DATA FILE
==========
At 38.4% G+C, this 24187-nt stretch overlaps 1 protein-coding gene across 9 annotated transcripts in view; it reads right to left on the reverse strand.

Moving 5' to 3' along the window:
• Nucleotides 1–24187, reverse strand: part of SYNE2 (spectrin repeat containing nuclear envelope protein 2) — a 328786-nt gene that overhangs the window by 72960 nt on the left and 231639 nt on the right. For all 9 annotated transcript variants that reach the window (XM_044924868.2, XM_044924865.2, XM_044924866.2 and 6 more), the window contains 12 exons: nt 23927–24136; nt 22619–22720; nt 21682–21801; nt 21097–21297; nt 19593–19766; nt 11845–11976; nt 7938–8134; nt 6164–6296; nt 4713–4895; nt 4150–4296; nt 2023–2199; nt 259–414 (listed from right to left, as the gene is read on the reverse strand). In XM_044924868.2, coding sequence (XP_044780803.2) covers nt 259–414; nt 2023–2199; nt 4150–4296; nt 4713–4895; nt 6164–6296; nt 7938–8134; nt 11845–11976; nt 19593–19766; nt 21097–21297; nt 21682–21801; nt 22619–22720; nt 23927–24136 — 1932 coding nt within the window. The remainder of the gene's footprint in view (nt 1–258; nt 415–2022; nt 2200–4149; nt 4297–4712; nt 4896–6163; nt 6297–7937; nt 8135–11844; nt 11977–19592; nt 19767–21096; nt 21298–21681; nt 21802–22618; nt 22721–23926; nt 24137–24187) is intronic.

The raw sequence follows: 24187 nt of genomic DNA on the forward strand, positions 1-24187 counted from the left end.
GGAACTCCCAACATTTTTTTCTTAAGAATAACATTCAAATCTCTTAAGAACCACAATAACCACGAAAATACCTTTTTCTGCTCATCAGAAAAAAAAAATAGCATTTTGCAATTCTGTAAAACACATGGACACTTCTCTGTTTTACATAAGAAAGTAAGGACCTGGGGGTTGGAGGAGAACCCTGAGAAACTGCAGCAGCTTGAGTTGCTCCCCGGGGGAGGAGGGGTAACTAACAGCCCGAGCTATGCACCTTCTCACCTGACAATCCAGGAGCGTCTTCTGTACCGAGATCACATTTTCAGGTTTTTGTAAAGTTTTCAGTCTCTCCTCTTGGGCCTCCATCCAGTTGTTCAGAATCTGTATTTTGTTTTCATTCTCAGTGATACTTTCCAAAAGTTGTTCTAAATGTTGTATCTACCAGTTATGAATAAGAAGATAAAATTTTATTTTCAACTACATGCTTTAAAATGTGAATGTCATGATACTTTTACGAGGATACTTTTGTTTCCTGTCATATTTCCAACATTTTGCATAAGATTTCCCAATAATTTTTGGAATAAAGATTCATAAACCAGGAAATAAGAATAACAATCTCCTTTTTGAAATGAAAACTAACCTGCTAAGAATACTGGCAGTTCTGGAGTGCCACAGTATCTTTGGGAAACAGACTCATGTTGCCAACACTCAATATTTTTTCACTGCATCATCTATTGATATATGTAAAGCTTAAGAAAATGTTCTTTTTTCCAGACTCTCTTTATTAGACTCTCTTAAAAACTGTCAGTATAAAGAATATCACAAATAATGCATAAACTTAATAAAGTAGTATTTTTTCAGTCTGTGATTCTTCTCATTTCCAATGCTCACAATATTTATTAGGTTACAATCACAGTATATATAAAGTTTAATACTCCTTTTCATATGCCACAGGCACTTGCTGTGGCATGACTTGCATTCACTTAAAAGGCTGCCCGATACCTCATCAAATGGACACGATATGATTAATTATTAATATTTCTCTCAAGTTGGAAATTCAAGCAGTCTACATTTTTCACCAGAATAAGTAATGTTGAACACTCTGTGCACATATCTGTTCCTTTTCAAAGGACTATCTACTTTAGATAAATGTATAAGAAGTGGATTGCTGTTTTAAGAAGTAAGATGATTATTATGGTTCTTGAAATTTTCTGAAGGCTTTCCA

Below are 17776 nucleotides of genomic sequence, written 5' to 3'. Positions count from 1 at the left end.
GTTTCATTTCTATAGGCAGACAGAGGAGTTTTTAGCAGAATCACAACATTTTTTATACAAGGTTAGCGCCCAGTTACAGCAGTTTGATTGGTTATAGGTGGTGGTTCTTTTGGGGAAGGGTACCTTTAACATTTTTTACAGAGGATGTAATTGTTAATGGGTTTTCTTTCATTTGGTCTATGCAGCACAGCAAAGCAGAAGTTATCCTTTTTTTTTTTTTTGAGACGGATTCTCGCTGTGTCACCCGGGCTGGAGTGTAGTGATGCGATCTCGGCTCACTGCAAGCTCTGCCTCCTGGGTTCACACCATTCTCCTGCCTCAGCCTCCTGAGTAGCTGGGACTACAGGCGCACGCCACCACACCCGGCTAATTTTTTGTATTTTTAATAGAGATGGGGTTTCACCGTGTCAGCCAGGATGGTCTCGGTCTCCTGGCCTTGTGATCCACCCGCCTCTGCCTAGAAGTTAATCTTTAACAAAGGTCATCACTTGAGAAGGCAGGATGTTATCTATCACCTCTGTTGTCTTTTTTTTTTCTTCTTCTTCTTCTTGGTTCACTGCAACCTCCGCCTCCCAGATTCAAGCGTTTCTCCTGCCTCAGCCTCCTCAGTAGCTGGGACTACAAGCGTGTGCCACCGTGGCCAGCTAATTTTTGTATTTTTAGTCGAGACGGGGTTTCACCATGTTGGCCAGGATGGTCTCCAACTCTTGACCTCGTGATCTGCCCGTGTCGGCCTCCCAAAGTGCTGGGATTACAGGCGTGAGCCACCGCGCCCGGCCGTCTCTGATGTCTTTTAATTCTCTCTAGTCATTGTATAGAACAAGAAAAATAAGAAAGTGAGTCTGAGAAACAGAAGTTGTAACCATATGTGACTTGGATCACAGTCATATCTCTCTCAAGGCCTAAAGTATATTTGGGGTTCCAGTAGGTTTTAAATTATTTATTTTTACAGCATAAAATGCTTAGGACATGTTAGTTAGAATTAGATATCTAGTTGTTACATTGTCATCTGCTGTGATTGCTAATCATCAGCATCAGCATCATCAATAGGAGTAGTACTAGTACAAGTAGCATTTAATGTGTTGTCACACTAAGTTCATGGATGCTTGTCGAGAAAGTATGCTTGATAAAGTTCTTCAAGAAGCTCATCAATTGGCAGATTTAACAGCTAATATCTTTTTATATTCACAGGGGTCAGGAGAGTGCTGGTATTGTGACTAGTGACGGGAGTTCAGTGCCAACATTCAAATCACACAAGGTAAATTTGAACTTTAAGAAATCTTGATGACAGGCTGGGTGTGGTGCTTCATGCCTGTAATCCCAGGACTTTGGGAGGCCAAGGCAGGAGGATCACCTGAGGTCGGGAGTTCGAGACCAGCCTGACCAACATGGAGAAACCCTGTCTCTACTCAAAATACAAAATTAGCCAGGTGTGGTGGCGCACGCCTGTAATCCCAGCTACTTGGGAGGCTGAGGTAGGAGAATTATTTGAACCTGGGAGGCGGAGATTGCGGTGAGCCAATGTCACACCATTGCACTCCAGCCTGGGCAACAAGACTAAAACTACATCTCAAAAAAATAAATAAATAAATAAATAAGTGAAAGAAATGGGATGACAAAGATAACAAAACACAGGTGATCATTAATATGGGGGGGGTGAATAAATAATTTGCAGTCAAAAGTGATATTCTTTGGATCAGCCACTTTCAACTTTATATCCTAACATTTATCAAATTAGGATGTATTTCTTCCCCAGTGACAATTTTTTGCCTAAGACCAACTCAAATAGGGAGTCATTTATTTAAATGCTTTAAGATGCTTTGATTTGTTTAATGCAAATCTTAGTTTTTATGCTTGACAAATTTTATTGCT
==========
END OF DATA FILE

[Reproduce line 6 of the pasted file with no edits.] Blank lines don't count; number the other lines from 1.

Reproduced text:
Below are 17776 nucleotides of genomic sequence, written 5' to 3'. Positions count from 1 at the left end.